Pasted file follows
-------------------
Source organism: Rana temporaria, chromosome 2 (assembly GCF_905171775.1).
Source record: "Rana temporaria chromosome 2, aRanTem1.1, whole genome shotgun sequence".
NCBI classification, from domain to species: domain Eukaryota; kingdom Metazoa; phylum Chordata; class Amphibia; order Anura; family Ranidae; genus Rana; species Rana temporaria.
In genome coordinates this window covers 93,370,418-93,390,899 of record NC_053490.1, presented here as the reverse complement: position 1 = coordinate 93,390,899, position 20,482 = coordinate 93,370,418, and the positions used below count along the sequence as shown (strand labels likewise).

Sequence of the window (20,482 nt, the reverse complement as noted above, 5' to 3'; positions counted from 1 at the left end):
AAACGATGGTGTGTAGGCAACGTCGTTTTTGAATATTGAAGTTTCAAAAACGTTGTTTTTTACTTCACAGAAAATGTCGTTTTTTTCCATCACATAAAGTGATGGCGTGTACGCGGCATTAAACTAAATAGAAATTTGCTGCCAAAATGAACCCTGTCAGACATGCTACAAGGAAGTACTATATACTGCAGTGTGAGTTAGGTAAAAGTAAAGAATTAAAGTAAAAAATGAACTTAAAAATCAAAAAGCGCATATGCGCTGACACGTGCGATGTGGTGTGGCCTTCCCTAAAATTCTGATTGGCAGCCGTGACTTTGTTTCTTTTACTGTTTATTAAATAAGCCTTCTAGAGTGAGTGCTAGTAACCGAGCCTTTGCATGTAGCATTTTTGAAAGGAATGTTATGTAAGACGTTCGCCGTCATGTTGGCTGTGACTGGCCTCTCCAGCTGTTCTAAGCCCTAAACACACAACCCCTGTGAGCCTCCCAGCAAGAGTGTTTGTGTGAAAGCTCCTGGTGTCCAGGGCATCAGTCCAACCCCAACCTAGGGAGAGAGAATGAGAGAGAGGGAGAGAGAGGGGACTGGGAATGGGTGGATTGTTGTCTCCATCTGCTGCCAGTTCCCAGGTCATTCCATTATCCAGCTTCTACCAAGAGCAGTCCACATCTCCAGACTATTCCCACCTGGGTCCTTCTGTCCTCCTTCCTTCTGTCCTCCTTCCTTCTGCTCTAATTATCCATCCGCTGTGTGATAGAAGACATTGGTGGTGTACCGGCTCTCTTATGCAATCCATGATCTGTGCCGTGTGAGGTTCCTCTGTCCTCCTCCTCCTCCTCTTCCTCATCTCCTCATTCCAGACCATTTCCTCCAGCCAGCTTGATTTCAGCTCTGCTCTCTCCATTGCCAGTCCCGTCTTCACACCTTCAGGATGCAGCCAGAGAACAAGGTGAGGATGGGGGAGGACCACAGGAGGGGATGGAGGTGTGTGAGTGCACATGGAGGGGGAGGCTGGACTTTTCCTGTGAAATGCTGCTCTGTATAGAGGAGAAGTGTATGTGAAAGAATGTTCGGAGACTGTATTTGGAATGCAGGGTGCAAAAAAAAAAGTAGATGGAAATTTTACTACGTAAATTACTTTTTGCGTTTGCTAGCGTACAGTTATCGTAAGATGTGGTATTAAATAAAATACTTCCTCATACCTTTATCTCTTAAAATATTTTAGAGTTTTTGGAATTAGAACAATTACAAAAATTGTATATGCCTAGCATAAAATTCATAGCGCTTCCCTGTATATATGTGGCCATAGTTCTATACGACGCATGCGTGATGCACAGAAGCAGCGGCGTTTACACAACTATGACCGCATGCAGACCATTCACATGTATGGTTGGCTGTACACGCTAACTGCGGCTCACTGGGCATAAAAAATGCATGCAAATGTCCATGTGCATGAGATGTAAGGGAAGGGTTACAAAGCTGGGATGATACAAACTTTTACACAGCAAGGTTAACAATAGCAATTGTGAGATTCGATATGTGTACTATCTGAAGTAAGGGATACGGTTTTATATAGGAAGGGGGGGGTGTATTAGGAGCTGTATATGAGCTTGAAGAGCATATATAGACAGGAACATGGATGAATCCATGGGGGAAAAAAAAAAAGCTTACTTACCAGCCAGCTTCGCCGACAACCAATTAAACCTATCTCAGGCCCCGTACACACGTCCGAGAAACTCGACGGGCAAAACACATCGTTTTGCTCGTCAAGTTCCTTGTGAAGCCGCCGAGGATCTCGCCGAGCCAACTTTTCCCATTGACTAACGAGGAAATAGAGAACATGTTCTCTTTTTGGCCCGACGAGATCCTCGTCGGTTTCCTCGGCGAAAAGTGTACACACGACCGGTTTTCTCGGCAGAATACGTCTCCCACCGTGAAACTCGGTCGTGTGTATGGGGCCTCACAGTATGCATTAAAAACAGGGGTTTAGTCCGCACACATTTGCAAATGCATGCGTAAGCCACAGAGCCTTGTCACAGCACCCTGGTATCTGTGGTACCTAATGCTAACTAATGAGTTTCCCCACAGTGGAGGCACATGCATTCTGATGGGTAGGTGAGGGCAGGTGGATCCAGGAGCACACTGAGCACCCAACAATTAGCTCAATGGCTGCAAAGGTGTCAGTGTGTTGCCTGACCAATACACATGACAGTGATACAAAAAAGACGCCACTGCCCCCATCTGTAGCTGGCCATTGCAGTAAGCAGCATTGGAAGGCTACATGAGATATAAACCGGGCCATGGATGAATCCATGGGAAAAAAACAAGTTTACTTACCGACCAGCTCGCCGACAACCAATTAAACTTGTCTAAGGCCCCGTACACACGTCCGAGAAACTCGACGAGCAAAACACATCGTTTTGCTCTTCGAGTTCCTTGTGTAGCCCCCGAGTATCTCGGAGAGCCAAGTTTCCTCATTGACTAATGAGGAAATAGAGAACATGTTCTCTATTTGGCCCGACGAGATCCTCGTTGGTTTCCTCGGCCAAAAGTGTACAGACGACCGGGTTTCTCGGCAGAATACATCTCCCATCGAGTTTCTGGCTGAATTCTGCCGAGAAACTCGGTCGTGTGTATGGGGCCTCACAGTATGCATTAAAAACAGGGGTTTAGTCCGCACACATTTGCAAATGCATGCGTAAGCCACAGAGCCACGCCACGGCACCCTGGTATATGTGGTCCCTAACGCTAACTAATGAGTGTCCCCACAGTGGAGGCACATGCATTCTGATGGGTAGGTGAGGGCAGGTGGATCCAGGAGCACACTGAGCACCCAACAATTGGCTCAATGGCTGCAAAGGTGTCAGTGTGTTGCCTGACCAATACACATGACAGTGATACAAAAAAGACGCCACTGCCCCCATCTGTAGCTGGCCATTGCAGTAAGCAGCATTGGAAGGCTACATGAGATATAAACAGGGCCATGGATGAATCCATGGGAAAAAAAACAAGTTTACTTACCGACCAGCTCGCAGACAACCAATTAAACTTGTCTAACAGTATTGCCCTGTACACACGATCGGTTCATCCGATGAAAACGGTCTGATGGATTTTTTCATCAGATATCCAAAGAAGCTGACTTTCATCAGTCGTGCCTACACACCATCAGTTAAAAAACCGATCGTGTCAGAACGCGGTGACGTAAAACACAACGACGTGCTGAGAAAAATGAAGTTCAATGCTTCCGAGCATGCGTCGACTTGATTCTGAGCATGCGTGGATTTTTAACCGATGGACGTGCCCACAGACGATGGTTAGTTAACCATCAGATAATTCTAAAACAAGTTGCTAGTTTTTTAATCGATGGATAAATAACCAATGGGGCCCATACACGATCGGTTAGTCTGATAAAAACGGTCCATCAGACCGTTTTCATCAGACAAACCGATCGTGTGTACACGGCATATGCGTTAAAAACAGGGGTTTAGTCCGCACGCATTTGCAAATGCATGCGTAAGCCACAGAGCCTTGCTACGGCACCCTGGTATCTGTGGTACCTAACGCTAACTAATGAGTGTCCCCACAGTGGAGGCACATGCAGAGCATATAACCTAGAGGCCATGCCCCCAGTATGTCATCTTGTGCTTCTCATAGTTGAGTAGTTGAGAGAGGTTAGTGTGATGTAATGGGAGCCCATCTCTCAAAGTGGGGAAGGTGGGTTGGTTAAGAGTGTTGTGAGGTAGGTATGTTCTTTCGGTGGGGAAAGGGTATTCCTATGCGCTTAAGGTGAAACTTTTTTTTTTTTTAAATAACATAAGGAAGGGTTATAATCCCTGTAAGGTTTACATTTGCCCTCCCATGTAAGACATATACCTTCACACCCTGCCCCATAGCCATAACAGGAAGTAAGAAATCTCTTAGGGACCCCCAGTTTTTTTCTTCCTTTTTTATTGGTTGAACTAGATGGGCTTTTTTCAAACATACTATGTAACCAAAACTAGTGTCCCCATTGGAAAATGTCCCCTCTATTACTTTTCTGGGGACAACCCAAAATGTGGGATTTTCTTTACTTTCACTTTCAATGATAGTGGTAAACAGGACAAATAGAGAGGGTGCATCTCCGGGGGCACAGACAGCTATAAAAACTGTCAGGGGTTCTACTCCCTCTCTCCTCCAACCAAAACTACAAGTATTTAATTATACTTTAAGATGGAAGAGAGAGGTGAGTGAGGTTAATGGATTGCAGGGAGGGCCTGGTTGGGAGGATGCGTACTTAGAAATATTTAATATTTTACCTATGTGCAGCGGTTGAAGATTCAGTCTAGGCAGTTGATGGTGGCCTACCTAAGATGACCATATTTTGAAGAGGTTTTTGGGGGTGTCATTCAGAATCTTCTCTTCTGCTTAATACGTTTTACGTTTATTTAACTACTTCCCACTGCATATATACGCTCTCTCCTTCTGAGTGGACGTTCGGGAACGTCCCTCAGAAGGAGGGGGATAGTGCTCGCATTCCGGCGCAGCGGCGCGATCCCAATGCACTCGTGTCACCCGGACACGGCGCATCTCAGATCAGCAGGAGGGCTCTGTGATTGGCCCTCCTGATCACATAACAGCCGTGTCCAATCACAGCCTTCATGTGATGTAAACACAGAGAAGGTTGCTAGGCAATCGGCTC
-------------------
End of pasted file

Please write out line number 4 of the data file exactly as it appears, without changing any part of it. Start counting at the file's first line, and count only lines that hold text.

In genome coordinates this window covers 93,370,418-93,390,899 of record NC_053490.1, presented here as the reverse complement: position 1 = coordinate 93,390,899, position 20,482 = coordinate 93,370,418, and the positions used below count along the sequence as shown (strand labels likewise).